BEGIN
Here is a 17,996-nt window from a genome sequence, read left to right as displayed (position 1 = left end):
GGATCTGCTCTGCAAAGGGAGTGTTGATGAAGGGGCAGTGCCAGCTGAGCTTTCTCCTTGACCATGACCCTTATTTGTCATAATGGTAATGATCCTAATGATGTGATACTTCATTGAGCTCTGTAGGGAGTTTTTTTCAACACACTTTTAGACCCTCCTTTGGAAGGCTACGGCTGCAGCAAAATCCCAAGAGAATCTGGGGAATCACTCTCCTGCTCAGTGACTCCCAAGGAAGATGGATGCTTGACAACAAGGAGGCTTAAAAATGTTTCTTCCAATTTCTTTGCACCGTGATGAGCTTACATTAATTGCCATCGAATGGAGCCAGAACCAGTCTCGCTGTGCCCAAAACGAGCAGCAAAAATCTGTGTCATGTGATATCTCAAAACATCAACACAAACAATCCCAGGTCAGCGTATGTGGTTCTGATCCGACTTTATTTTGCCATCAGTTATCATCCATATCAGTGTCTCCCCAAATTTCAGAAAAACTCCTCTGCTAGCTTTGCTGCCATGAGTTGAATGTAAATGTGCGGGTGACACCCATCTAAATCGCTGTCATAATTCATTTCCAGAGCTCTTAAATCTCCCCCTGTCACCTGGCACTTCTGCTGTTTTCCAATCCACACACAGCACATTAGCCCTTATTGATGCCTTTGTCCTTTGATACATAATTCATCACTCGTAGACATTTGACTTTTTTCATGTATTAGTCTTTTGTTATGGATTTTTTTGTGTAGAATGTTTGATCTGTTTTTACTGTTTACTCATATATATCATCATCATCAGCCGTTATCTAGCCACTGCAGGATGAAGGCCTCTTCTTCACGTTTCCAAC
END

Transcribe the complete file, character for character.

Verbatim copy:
Here is a 17,996-nt window from a genome sequence, read left to right as displayed (position 1 = left end):
GGATCTGCTCTGCAAAGGGAGTGTTGATGAAGGGGCAGTGCCAGCTGAGCTTTCTCCTTGACCATGACCCTTATTTGTCATAATGGTAATGATCCTAATGATGTGATACTTCATTGAGCTCTGTAGGGAGTTTTTTTCAACACACTTTTAGACCCTCCTTTGGAAGGCTACGGCTGCAGCAAAATCCCAAGAGAATCTGGGGAATCACTCTCCTGCTCAGTGACTCCCAAGGAAGATGGATGCTTGACAACAAGGAGGCTTAAAAATGTTTCTTCCAATTTCTTTGCACCGTGATGAGCTTACATTAATTGCCATCGAATGGAGCCAGAACCAGTCTCGCTGTGCCCAAAACGAGCAGCAAAAATCTGTGTCATGTGATATCTCAAAACATCAACACAAACAATCCCAGGTCAGCGTATGTGGTTCTGATCCGACTTTATTTTGCCATCAGTTATCATCCATATCAGTGTCTCCCCAAATTTCAGAAAAACTCCTCTGCTAGCTTTGCTGCCATGAGTTGAATGTAAATGTGCGGGTGACACCCATCTAAATCGCTGTCATAATTCATTTCCAGAGCTCTTAAATCTCCCCCTGTCACCTGGCACTTCTGCTGTTTTCCAATCCACACACAGCACATTAGCCCTTATTGATGCCTTTGTCCTTTGATACATAATTCATCACTCGTAGACATTTGACTTTTTTCATGTATTAGTCTTTTGTTATGGATTTTTTTGTGTAGAATGTTTGATCTGTTTTTACTGTTTACTCATATATATCATCATCATCAGCCGTTATCTAGCCACTGCAGGATGAAGGCCTCTTCTTCACGTTTCCAAC